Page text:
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July 31, 2000

HARVEST PRICING STRATEGIES FOR CORN AND SOYBEANS

While surprises can occur, it now appears that corn and soybean prices will remain well below the loan rate through harvest again this year. If so, harvest time pricing strategies will be centered around the use of the marketing loan program. Strategy selection will be influenced by the availability and cost of storage, the magnitude of the spot and forward basis, willingness to use various pricing tools, extent to which the posted country price tracks the local cash price, and payment limitation considerations. The primary objective will be to implement strategies that will generate a net price in excess of the Commodity Credit Corporation loan rate, without undue risk of a net price below the loan rate.

Availability of permanent storage space may be a problem in areas with unusually high average yields. Some merchants anticipate that 15 to 20 percent of the off-farm storage in those areas will have to be in temporary facilities. All of those facilities will not qualify for warehouse receipts. The large crop may also keep basis levels very weak and corn futures spreads large. If so, premiums for later delivery will remain attractive compared to harvest bids, even if commercial storage charges are increased. Unless Congress makes a change, the limit for loan deficiency payments and marketing loan gains will be $75,000 for crops produced in 2000.

There are several strategies that might be considered for the harvest period. If the basis remains weak and the premium for later delivery is large, producers might establish he loan deficiency payment (LDP) on a portion of the crop and forward price for later delivery. This strategy requires that the posted county price (PCP) tracks the local cash bid fairly closely and that the premium for delivery after harvest exceeds the cost of storage. The price structure varies by location. On July 28, the price for January delivery of corn is some east central Illinois locations was $.29 per bushel above the harvest bid. That premium has been increasing as harvest bids reflect a weakening basis. If the magnitude of the premium is maintained, or continues to increase, this strategy will result in a net price well above the loan rate for farm stored corn and marginally above the loan rate for commercially stored corn. On the same date, the price for January delivery of soybeans was only $.18 above the harvest price, making this strategy much less attractive for soybeans. Even for corn, the January bid reflected a weak basis. Hedging or using hedged-to-arrive contracts might be considered as a way to capture basis improvement.

A second strategy to consider is to store a portion of the crop under loan and lock in the repayment rate (after loan funds have been dispersed) for a period up to 60 days. Again, this strategy works well if the PCP tracks the cash price and cash prices remain extremely low into harvest. The loan repayment lock-in allows producers to benefit from a post harvest price rally by selling the crop at a higher price and repaying the loan at a much lower rate. This strategy is preferable to the first strategy if the expected price gain within 60 days exceeds the current premium for later delivery. The most likely time for a price increase is in December. The application for the loan needs to be made early due to lags in dispersement. If prices remain low into mid- October, the repayment rate could be established at that time. If prices do not rally in the 60 day period, the loan can be repaid at the daily rate at any time prior to loan maturity.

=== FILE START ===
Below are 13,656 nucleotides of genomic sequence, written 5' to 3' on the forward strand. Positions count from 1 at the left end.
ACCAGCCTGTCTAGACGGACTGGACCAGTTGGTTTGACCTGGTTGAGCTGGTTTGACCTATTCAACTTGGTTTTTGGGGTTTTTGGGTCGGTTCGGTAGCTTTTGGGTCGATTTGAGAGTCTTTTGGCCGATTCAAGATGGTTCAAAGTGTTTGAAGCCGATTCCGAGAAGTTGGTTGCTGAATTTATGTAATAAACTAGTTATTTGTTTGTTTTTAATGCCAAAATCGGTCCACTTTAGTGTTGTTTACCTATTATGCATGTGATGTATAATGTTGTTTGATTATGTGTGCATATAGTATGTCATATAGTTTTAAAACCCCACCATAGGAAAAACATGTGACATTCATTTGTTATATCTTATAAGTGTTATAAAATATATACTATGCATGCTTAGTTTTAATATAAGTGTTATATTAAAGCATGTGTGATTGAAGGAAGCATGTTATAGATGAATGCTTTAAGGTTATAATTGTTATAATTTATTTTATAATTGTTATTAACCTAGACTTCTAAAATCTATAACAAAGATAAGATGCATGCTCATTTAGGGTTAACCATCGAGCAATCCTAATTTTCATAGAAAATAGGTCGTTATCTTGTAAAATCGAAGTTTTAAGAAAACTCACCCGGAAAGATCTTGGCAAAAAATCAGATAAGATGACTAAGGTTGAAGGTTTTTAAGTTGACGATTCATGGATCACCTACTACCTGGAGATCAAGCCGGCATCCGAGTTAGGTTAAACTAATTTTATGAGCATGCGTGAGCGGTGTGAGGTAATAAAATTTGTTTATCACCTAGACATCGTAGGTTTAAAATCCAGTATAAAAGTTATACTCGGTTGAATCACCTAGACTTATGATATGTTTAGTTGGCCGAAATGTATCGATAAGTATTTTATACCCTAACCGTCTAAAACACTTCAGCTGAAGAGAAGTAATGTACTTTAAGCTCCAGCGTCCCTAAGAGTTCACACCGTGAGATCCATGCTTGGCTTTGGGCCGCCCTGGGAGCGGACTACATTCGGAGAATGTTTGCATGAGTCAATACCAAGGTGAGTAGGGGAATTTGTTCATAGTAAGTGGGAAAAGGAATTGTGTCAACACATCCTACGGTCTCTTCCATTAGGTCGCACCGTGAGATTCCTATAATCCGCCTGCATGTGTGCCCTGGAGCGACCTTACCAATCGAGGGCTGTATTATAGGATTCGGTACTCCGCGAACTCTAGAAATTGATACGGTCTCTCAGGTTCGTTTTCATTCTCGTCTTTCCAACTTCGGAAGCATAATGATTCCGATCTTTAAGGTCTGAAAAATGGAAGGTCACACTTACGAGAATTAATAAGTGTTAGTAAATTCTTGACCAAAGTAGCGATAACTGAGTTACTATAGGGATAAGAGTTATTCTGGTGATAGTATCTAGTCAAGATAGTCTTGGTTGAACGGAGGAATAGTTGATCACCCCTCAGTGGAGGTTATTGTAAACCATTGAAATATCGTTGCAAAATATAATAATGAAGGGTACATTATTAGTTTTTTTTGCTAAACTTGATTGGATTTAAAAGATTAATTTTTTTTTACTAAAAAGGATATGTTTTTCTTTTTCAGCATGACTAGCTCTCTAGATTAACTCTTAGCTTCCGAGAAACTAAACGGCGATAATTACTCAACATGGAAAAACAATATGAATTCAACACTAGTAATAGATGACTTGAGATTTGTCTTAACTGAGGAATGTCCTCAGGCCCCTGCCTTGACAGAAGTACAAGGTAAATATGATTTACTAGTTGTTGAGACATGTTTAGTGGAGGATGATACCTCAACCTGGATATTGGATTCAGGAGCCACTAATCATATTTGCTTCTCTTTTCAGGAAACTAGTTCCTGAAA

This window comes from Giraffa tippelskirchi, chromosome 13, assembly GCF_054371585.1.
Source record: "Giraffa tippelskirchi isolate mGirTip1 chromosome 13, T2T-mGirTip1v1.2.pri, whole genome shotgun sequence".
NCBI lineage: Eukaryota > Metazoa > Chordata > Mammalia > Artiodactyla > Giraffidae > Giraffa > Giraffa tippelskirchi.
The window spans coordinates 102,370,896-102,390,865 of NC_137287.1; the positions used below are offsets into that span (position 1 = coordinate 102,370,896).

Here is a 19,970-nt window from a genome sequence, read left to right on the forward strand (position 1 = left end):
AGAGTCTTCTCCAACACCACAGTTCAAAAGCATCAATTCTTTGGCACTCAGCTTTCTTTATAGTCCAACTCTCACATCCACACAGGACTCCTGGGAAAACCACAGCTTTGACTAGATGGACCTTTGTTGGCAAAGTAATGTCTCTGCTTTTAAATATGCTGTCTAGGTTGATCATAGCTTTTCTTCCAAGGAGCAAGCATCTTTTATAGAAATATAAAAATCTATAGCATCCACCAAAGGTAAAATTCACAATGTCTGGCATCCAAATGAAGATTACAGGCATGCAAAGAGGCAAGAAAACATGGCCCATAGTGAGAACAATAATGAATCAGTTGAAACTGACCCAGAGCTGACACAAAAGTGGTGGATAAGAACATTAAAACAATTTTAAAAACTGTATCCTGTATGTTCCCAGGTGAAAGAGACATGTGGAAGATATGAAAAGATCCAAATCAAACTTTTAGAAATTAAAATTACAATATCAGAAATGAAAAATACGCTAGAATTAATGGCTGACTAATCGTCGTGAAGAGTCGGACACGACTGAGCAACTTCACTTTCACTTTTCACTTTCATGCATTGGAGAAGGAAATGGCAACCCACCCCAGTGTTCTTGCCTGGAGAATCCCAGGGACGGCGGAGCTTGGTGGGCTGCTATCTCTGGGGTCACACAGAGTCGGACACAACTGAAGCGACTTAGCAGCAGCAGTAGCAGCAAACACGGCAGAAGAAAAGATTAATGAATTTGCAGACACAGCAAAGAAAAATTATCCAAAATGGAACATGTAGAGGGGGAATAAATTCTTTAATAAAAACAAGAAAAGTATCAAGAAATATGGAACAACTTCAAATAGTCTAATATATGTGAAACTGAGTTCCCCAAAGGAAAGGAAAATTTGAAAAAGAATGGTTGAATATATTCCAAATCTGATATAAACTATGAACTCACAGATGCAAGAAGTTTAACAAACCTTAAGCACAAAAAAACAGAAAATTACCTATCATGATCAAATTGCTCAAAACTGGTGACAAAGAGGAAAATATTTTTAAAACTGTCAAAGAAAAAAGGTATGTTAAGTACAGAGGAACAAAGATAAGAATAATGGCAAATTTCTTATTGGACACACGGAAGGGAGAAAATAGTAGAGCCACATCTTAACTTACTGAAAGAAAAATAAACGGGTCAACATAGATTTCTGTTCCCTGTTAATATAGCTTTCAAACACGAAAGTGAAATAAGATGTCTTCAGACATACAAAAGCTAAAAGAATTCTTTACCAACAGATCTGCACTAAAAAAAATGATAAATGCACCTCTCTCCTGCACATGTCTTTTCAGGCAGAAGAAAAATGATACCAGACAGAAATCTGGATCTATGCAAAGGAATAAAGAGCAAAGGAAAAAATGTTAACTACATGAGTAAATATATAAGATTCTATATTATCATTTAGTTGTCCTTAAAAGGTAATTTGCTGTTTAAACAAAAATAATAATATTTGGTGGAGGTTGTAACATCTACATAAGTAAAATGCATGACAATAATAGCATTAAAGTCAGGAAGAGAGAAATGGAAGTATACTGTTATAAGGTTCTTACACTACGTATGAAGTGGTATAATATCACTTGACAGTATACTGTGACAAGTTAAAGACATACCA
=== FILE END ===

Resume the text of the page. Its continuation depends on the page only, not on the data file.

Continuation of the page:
A third strategy is to establish the LDP at harvest and to store a portion of the crop unpriced. This strategy is more risky since a price decline after establishing the LDP would result in a price below the loan rate. The lower prices are at harvest, the less risk associated with this strategy. It is attractive if the expected price increase exceeds the cost of storage and exceeds the current premiums for later delivery.

For those facing payment limitation, the use of the certificate program could be considered. Under this program, crops are harvested, stored, and placed under loan. Once the loan funds are dispersed, certificates can be acquired to offset the loan. The value of the certificates is based on the loan repayment rate at the time. This transaction is equivalent to taking the LDP, except that time lags are involved. The gains under this program are not subject to the payment limitation.

A fifth strategy is to harvest the crop and store unpriced without establishing the LDP. This is a longer term strategy that established the loan rate as a price floor, since the crop can be placed under loan or LDP's established any time prior to May 31, 2001, and allows producers to speculate on a price increase above the loan rate.

Finally, if storage space is limited, producers may establish the LDP at harvest and price the crop for immediate delivery. This results in a price near the loan rate, if the PCP is tracking the cash price. Based on current basis and spread relationships in central Illinois, this strategy is more favorable for soybeans than corn. Current spreads suggest using storage for corn. Reownership of soybeans with futures or options could be considered if prices are extremely low.

 

Issued by Darrel Good
Extension Economist
University of Illinois

  

Department of Agricultural and Consumer Economics    College of Agricultural, Consumer and Environmental Sciences
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